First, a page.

Also the location of the lunch break at Gasholder Park was a bit odd. Seeing all these wonderfully attired people sitting on blankets directly on old concrete was not so charming. Only the marshals and other exclusive members got to sit on the grass at the Gasholder Park. If the lunch had instead been held along with the tea break at Russell Square, there would have been perfect scenery for this particularTweed Run.

Blankets on the grass, tea, sandwiches, tweed and bicycles. That would have been lovely!

Thank you for a long, lovely, unique day!

Cheers!

 

PS: I like to thank Mr Withers for all help along the way, before, during and after the event.

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Spring cleaning

It was a long winter!

That is not a problem for us with bicycles. You can ride a bicycle and enjoy the cold, but fresh air while avoiding ice patches and cars that are stuck in the snow and skidding along. A lonely winter road with packed snow as road surface is just lovely.

But sadly that kind winter wonderland roads are scarce when living in a large city that are filled to the limits with cars, lorry’s and people rushing around all the time. Perhaps the first week after a heavy snow storm it might be lovely snowy roads in the city. But as soon as the road crews are out with their sanding machines, the before snowy white winter wonderland roads turns into large swamps of grey melted slush.


Seen in the city, a brave motorcycle rider defies the elements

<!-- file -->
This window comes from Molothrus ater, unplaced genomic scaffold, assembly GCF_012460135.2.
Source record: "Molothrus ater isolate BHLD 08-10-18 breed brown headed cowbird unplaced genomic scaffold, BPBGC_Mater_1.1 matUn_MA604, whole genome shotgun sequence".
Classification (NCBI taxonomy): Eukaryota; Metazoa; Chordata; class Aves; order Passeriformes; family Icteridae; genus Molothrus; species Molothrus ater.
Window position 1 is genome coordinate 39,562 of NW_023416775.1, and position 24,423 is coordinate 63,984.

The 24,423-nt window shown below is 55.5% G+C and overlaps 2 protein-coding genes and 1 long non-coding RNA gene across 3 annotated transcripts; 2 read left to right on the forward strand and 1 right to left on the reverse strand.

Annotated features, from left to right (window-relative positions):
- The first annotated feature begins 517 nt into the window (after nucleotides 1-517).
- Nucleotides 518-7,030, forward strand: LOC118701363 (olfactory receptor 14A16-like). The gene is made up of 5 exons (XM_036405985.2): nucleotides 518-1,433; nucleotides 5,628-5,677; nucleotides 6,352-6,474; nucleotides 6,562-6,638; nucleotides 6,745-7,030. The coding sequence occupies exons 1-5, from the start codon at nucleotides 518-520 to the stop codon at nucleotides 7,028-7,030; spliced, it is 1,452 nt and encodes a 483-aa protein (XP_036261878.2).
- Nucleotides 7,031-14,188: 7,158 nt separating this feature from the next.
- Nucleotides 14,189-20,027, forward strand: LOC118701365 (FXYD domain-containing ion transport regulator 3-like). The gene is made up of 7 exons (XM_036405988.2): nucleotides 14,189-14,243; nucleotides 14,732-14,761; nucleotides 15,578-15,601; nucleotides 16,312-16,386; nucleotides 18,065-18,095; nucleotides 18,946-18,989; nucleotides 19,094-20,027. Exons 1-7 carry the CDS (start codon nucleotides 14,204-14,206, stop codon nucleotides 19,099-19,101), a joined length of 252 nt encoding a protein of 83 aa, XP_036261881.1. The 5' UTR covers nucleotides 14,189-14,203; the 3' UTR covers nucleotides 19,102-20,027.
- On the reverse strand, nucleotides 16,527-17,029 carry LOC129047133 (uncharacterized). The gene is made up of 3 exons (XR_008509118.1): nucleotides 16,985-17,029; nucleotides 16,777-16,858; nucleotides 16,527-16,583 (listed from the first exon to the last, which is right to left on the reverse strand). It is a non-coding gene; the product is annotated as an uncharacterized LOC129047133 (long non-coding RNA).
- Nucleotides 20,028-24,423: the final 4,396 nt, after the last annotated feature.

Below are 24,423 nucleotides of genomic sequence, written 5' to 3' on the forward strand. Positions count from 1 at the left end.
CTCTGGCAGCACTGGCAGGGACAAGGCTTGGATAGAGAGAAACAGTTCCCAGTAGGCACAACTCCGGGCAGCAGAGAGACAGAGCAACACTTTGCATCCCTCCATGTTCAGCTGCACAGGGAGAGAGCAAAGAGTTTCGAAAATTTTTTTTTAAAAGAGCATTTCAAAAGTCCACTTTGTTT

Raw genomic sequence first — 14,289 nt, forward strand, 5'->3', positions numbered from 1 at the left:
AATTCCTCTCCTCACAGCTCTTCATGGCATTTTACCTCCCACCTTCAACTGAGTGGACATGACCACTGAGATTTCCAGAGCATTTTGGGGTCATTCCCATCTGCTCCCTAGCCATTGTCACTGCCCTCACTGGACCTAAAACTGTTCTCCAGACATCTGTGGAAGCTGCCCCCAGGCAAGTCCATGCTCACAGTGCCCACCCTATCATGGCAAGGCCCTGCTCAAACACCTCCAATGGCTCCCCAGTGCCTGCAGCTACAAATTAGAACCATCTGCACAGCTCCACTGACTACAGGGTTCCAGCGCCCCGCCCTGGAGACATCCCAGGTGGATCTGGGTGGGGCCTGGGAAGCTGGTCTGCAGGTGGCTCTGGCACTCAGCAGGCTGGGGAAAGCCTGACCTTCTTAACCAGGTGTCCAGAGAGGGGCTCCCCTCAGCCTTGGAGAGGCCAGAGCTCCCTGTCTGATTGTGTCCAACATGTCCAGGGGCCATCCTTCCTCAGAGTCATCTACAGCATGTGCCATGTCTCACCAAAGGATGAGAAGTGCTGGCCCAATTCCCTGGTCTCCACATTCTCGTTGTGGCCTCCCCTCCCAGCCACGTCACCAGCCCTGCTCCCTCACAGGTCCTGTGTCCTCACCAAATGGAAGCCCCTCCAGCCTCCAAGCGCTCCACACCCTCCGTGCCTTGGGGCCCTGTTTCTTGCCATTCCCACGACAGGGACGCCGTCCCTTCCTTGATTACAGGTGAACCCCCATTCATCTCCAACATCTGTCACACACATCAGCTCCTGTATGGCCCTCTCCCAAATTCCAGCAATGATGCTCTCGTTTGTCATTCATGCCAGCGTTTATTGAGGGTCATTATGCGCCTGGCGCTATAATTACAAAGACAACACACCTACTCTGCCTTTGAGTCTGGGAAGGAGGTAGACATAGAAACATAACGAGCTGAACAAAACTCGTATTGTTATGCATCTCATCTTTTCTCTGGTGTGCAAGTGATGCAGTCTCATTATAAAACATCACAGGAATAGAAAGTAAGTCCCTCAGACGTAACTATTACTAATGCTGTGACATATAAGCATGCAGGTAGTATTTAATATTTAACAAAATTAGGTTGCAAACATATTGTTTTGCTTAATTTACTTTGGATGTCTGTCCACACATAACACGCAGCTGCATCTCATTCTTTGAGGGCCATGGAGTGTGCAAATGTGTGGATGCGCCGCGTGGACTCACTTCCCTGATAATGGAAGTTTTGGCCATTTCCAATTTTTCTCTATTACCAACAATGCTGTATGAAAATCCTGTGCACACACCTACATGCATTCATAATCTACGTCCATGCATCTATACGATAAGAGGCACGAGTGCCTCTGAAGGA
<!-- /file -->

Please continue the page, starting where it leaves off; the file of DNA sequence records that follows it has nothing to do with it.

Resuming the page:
They spread the sand on streets, pavements, cars, people and forest paths. The sand is everywhere! On the main roads they also use salt. Road salt that melts the ice so the cars got good grip. It works!

But when it is cold the snow do not melt, instead it turns in to boring, grey, salty slush. Riding a bicycle in that kind of slush is not fun at all. First of all, the bicycle tires are not made for that kind of artificial road surface. When the snow is packed it is all just fine! But when having to cruise in 10 centimetres thick greyish swamp-ish slush that are covering roads it is a different matter. The tires just keeps digging down into the slush, snow and ice.


A ride in the first days of spring

The slush get stuck on everything, wheels, mudguards, luggage rack, clothes, its is everywhere. The really sad part is that the salty grey slush also corrodes metal quick! That is really quick! After riding in that kind of poisons slush the important thing is to wash the bicycle with water and keep it stored inside rather quickly.

After the Helsinki Tweed Run my two bicycles was covered with a thick  layer of that corroding grey salt slush. I do not have any place to wash the bicycles so all I did was wiped them fairly clean with a cloth right away after arriving home again (the cloth turned black after the wiping). My intention was to ride the bicycles one at the time to a car wash at an petrol station nearby. They have separate stalls for car washes where you wash your car by hand. You pay a fee and get to use the wash equipment for a limited time.


Just finished washing the 1956 Hermes at the petrol station.